Most people who knew me when I was a rock journalist in the 80s would probably agree that I stood out. There weren’t that many women working for the music papers at that time – and certainly not women who wore bespoke black and red latex dresses accessorised with six-inch stilettos.
But despite my maverick beginnings, as I gained experience as a journalist I gradually became more sensible and practical.
By the time I started working for The Sunday Telegraph in the late 90s I could have been mistaken for an accountant. And the more responsibility I took on, the less creative I became and the more I blended into the background.
In fact, I went from being a well-known writer whose byline regularly featured in the papers to a management person who worked behind the scenes enabling other people to express themselves fully.
And later on, when I went freelance, I became an ‘invisible mender’ – editing other people’s work and making them look great but not getting any visible credit for it. I met so many talented editors who spent all their time complaining about the standard of writers’ work but never doing the work themselves.
I ended up feeling deadened and hollow so I knew I had to do something I could call my own.
So I decided to take three months off to write a book – or at least to start writing a book. And it made sense to make that book all about my adventures in rock journalism – a time when I felt I was at my creative peak.
I rented a cottage in Cornwall to start me off, and later stayed in a seafront apartment in Dorset for six weeks to allow my creative juices to flow. It felt so liberating to finally be doing my own thing rather than fixing other people’s things.
It took me five years to finish writing the book but, despite the best efforts of a literary agent, I wasn’t offered a publishing deal. But I have never regretted spending all that time on it. Even though my memoir never made it into print, it was a creative lifesaver for me.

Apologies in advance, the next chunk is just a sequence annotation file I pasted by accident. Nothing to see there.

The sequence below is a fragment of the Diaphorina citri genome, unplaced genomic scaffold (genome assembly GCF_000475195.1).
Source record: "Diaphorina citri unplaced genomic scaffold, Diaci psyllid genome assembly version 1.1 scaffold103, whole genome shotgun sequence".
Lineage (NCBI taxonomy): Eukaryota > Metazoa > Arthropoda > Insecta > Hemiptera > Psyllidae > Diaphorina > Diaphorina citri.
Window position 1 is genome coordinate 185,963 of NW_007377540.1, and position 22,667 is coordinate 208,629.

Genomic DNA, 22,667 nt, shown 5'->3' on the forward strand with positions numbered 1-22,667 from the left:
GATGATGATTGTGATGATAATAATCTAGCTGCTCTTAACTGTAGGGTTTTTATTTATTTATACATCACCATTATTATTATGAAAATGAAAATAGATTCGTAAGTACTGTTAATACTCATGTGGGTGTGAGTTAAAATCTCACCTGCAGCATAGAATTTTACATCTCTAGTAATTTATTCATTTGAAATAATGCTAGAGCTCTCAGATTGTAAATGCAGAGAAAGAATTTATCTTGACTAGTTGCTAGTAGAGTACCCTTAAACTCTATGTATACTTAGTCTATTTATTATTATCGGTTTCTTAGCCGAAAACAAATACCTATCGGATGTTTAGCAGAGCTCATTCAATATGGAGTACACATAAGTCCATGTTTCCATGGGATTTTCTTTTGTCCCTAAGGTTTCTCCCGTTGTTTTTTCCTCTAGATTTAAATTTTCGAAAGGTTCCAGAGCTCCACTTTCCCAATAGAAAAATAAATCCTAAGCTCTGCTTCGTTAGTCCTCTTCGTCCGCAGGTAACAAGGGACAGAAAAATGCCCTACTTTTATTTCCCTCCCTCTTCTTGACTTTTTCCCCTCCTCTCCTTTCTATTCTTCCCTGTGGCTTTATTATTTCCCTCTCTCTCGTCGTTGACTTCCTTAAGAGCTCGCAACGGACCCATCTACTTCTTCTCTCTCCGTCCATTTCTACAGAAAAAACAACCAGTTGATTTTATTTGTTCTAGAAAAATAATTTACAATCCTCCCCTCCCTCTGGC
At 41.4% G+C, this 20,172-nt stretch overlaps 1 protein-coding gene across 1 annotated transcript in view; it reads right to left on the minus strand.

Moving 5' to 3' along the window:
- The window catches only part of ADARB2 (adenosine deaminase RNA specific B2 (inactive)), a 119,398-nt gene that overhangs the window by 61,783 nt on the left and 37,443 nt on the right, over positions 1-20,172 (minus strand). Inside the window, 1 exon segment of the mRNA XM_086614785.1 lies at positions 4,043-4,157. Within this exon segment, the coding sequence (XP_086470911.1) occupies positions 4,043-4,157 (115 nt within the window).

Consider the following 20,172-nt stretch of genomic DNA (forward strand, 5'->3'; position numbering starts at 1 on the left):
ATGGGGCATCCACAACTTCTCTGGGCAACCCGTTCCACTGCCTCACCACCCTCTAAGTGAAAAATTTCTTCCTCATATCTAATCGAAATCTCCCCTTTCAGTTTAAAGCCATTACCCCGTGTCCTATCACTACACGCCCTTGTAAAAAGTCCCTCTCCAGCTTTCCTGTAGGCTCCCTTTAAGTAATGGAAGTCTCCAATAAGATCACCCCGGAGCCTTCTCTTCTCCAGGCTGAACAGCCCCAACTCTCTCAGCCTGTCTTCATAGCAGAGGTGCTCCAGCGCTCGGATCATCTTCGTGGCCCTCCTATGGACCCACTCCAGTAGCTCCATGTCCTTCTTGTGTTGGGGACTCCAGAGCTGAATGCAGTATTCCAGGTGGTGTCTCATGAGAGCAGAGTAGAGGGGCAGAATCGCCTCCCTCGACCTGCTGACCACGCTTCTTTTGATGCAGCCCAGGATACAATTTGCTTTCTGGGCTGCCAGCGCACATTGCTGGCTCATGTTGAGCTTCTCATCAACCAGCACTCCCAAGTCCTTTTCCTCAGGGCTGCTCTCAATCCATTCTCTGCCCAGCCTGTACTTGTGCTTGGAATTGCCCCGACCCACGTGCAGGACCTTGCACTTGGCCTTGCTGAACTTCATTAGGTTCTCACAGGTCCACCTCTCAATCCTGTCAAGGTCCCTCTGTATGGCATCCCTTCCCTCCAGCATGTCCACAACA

I did go back to the invisible mending for a while – because it paid the bills – but it became my velvet-lined rut. However, embracing that passion project – and not being attached to the outcome – really helped me believe in myself and my creativity again.
When it did come to leaving journalism behind and doing my own thing for real – setting up my own story coaching practice as The Story Archaeologist – I understood the importance of not only standing out from the crowd but having faith in my uniqueness.
I don’t need to wear black and red latex any more to stand out – I do that by sharing the wisdom I’ve gained from a 40-year career as a writer and editor.
And I’m doing exactly that with my partner in creative crime Nicky Moran on our Trailblazing Creatives: Increase Your Reach and Raise Your Game, online programme, which is aimed at helping ambitious creatives build the confidence to stand out and do their own thing. It kicks off on October 26th.